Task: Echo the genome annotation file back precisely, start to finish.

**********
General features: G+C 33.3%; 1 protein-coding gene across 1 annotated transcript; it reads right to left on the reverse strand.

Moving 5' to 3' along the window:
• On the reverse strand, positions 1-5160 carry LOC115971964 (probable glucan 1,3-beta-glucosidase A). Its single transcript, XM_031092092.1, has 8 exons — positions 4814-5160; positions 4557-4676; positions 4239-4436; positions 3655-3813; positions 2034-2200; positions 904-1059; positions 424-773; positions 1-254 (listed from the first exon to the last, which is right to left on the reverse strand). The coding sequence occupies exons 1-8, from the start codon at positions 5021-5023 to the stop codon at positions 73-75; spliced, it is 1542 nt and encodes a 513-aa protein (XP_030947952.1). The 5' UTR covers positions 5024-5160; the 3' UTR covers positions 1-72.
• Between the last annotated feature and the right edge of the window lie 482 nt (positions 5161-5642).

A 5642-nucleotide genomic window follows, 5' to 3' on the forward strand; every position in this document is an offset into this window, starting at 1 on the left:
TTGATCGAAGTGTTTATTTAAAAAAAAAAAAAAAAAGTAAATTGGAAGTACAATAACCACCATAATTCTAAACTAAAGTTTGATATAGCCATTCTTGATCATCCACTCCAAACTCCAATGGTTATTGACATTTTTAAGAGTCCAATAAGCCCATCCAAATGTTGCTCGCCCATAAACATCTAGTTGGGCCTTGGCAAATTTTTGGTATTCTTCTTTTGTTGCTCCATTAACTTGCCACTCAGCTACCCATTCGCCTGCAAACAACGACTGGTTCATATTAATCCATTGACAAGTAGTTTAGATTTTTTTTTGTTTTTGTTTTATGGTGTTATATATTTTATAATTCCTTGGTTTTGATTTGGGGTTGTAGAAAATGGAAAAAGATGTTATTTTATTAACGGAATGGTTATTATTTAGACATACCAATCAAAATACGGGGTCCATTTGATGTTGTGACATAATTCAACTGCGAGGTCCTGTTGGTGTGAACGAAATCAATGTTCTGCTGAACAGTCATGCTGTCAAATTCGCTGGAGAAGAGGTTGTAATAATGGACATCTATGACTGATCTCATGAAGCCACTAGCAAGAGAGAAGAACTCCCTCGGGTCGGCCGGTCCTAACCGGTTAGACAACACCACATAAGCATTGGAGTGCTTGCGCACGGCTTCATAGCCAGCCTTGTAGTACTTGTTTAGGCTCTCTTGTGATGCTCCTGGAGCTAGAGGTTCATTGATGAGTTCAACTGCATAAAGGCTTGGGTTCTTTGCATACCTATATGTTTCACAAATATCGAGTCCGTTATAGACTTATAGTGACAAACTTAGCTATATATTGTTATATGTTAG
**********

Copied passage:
General features: G+C 33.3%; 1 protein-coding gene across 1 annotated transcript; it reads right to left on the reverse strand.

Moving 5' to 3' along the window:
• On the reverse strand, positions 1-5160 carry LOC115971964 (probable glucan 1,3-beta-glucosidase A). Its single transcript, XM_031092092.1, has 8 exons — positions 4814-5160; positions 4557-4676; positions 4239-4436; positions 3655-3813; positions 2034-2200; positions 904-1059; positions 424-773; positions 1-254 (listed from the first exon to the last, which is right to left on the reverse strand). The coding sequence occupies exons 1-8, from the start codon at positions 5021-5023 to the stop codon at positions 73-75; spliced, it is 1542 nt and encodes a 513-aa protein (XP_030947952.1). The 5' UTR covers positions 5024-5160; the 3' UTR covers positions 1-72.
• Between the last annotated feature and the right edge of the window lie 482 nt (positions 5161-5642).

A 5642-nucleotide genomic window follows, 5' to 3' on the forward strand; every position in this document is an offset into this window, starting at 1 on the left:
TTGATCGAAGTGTTTATTTAAAAAAAAAAAAAAAAAGTAAATTGGAAGTACAATAACCACCATAATTCTAAACTAAAGTTTGATATAGCCATTCTTGATCATCCACTCCAAACTCCAATGGTTATTGACATTTTTAAGAGTCCAATAAGCCCATCCAAATGTTGCTCGCCCATAAACATCTAGTTGGGCCTTGGCAAATTTTTGGTATTCTTCTTTTGTTGCTCCATTAACTTGCCACTCAGCTACCCATTCGCCTGCAAACAACGACTGGTTCATATTAATCCATTGACAAGTAGTTTAGATTTTTTTTTGTTTTTGTTTTATGGTGTTATATATTTTATAATTCCTTGGTTTTGATTTGGGGTTGTAGAAAATGGAAAAAGATGTTATTTTATTAACGGAATGGTTATTATTTAGACATACCAATCAAAATACGGGGTCCATTTGATGTTGTGACATAATTCAACTGCGAGGTCCTGTTGGTGTGAACGAAATCAATGTTCTGCTGAACAGTCATGCTGTCAAATTCGCTGGAGAAGAGGTTGTAATAATGGACATCTATGACTGATCTCATGAAGCCACTAGCAAGAGAGAAGAACTCCCTCGGGTCGGCCGGTCCTAACCGGTTAGACAACACCACATAAGCATTGGAGTGCTTGCGCACGGCTTCATAGCCAGCCTTGTAGTACTTGTTTAGGCTCTCTTGTGATGCTCCTGGAGCTAGAGGTTCATTGATGAGTTCAACTGCATAAAGGCTTGGGTTCTTTGCATACCTATATGTTTCACAAATATCGAGTCCGTTATAGACTTATAGTGACAAACTTAGCTATATATTGTTATATGTTAG